Reading novels is good for the brain

In today's fast-paced world, many of us no longer feel we have the time to read novels. Yet reading fiction has remarkable brain benefits that nonfiction doesn't have. And helps us to understand ourselves and others better. 

Understanding what's happening in the minds of others has long been a philosophical quandary, referred to as "the problem of other minds." The premise is that one can never truly understand another person's thoughts, creating an endless realm of speculation and assumption. But novels offer an intriguing solution to this conundrum. This article explores the fascinating connections between literature, empathy, and cognitive neuroscience, showing why novels are more effective than other forms of media in revealing the complexities of the human mind and enhancing brain function.

Novels unlock hidden emotions

Novels serve as gateways into an alternate world where the thoughts and emotions of characters are explicitly presented, eliminating the guesswork. In her book "Transparent Minds," renowned author Dorrit Cohn underscores this extraordinary ability of novels to expose characters' innermost selves. Reading a novel allows an immersive experience akin to reading minds, unmatched by other media forms.

A comparison to movies, a widely embraced form of entertainment, elucidates this unique aspect of novels. Despite filmmakers' use of voice-overs or subtitles to express a character's inner world, the depth that novels offer is incomparable.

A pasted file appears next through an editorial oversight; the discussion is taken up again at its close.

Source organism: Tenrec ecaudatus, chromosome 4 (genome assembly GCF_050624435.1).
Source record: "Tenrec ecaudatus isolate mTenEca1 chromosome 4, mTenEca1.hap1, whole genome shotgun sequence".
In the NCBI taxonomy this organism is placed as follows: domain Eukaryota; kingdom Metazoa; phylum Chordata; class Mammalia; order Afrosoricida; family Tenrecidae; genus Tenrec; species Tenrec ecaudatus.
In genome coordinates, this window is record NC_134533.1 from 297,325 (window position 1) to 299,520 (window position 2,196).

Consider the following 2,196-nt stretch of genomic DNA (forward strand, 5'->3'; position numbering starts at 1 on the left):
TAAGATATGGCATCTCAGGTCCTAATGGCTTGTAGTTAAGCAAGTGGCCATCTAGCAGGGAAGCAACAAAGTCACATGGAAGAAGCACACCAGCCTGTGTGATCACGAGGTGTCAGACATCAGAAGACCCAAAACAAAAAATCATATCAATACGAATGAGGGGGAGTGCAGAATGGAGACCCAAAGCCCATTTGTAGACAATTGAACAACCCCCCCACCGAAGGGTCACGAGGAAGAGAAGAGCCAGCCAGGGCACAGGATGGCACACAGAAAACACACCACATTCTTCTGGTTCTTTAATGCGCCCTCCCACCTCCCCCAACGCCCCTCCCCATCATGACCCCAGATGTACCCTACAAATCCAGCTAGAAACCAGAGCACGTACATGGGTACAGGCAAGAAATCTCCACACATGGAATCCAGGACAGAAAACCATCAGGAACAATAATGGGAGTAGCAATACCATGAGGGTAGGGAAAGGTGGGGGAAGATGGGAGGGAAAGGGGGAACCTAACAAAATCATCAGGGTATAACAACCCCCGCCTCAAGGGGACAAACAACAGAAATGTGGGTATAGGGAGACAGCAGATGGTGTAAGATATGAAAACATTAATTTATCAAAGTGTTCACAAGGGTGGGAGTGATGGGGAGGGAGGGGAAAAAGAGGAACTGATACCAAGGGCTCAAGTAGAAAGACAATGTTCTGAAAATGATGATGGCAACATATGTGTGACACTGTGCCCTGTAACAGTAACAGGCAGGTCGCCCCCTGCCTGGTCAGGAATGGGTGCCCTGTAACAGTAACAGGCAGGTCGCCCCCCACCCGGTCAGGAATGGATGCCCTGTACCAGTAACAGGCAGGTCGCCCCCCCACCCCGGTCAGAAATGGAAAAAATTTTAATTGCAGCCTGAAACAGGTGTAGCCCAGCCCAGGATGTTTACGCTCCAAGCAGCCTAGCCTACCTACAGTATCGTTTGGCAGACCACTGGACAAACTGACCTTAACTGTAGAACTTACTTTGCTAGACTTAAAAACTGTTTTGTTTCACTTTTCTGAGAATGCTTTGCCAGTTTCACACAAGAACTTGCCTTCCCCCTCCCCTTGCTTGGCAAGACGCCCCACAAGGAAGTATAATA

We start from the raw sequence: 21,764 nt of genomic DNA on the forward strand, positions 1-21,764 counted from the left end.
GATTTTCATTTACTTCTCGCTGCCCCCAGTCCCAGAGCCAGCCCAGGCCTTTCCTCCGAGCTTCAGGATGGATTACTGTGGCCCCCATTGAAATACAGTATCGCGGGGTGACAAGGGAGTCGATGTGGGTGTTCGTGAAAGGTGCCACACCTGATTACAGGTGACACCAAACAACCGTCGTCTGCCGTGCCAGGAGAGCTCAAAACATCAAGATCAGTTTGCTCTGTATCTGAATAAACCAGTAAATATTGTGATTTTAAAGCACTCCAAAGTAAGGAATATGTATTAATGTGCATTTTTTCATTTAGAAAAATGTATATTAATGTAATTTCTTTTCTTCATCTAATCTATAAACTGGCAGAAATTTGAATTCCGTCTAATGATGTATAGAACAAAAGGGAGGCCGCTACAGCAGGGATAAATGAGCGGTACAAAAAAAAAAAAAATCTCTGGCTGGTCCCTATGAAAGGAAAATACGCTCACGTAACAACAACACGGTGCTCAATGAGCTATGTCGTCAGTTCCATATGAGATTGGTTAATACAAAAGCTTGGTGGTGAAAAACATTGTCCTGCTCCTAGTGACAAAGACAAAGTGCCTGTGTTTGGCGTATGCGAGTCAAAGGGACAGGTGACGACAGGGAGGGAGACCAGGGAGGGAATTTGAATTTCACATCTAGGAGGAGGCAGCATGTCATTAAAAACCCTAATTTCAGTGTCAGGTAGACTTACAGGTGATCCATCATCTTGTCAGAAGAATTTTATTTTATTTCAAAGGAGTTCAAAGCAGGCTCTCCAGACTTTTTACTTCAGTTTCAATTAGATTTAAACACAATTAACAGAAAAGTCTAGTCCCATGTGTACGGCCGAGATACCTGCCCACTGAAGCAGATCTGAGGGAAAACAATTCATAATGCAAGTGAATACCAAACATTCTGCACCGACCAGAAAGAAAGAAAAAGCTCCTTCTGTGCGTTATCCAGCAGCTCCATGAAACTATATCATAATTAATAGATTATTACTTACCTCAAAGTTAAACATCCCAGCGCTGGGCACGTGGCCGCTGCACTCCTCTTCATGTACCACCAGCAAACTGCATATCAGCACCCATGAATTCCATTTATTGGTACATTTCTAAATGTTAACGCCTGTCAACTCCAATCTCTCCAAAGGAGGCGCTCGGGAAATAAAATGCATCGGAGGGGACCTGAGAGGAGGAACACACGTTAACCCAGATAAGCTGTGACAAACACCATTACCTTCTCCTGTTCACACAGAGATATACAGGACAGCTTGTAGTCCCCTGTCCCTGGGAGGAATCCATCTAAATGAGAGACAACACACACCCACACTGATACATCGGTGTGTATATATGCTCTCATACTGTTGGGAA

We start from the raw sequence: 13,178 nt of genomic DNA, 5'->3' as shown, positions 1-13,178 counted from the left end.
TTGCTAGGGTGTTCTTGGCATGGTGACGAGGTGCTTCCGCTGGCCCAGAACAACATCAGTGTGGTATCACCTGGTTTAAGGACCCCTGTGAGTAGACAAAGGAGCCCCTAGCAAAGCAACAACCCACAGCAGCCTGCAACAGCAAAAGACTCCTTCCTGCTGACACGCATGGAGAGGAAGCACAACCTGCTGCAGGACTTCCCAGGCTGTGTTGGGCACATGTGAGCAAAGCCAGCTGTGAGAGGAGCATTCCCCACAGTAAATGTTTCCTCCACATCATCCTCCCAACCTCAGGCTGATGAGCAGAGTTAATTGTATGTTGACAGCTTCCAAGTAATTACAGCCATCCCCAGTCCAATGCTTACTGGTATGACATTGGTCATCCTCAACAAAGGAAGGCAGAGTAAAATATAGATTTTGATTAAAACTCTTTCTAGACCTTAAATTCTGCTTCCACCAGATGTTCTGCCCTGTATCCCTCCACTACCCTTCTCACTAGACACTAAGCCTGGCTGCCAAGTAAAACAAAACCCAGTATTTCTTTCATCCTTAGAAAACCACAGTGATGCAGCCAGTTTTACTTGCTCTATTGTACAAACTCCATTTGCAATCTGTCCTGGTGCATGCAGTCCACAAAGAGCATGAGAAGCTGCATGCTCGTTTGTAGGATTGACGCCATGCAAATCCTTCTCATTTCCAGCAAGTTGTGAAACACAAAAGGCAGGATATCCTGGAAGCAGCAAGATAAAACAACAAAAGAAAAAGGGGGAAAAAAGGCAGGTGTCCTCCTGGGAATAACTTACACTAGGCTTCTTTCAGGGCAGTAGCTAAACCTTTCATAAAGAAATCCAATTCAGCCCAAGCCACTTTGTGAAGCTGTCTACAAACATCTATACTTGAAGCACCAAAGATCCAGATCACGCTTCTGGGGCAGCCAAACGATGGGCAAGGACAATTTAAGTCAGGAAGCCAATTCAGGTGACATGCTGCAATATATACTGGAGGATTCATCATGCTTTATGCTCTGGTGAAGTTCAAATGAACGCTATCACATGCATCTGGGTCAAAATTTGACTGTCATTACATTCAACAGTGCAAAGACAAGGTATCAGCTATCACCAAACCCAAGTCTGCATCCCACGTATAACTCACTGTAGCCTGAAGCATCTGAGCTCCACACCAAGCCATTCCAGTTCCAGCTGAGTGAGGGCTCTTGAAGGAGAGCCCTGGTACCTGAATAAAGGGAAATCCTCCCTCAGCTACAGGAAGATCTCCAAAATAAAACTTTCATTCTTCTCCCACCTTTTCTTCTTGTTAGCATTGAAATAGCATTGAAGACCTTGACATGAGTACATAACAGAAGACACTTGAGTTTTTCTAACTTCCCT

While the film industry has significantly influenced our interpretation of human behaviour and emotions, novels persist in their distinct role. They penetrate the depth of human thought and emotion, which often go beyond mere reactions to external events, and explore internal storms with their unique patterns. It is through novels that the complexity of human minds is best captured and understood.

Reading novels enhances brain function, brain connectivity, and mental agility

A study by neuroscientists at Emory University titled "Short- and Long-Term Effects of a Novel on Connectivity in the Brain" fortifies this perspective. They discovered that reading a novel enhances brain function, improving brain connectivity and empathy, akin to the strengthening of muscle memory through sports visualization. The research indicates that reading is not only a form of escapism but also an exercise for mental agility.

Modern reading habits, particularly in the digital age, are rapidly evolving. While the internet has become a primary source of information, the sale of fiction continues to outpace nonfiction, highlighting the enduring appeal of novels. The Emory University study promotes the habit of reading while reducing TV exposure, as it is known to hinder the development of theory of mind in children.

Reading novels fosters embodied cognition and empathy

Through an experiment involving the reading of "Pompeii" by Robert Harris, the study also revealed increased brain connectivity, particularly in areas associated with language comprehension and sensation. This suggests that reading helps readers experience the protagonist's journey, thereby fostering embodied cognition and empathy.

To conclude, novels serve as an invaluable tool in understanding the human mind's complexity. They transcend the limitations of other forms of media, offering insights that are typically elusive. Reading a novel enriches cognitive abilities, encourages empathy, and fosters an understanding of others' emotions.


Bergland, C. (July 4, 2014). Reading Fiction Improves Brain Connectivity and Function. Psychology Today. Retrieved August 1, 2023, from

Hoel, E. (July 31, 2023). Why Novels Are a Richer Experience Than Movies. Nautilus. Retrieved August 1, 2023, from

Related articles:

{"email":"Email address invalid","url":"Website address invalid","required":"Required field missing"}

Get ten neuroscience strategies to work with your clients' brains


Powered by WishList Member - Membership Software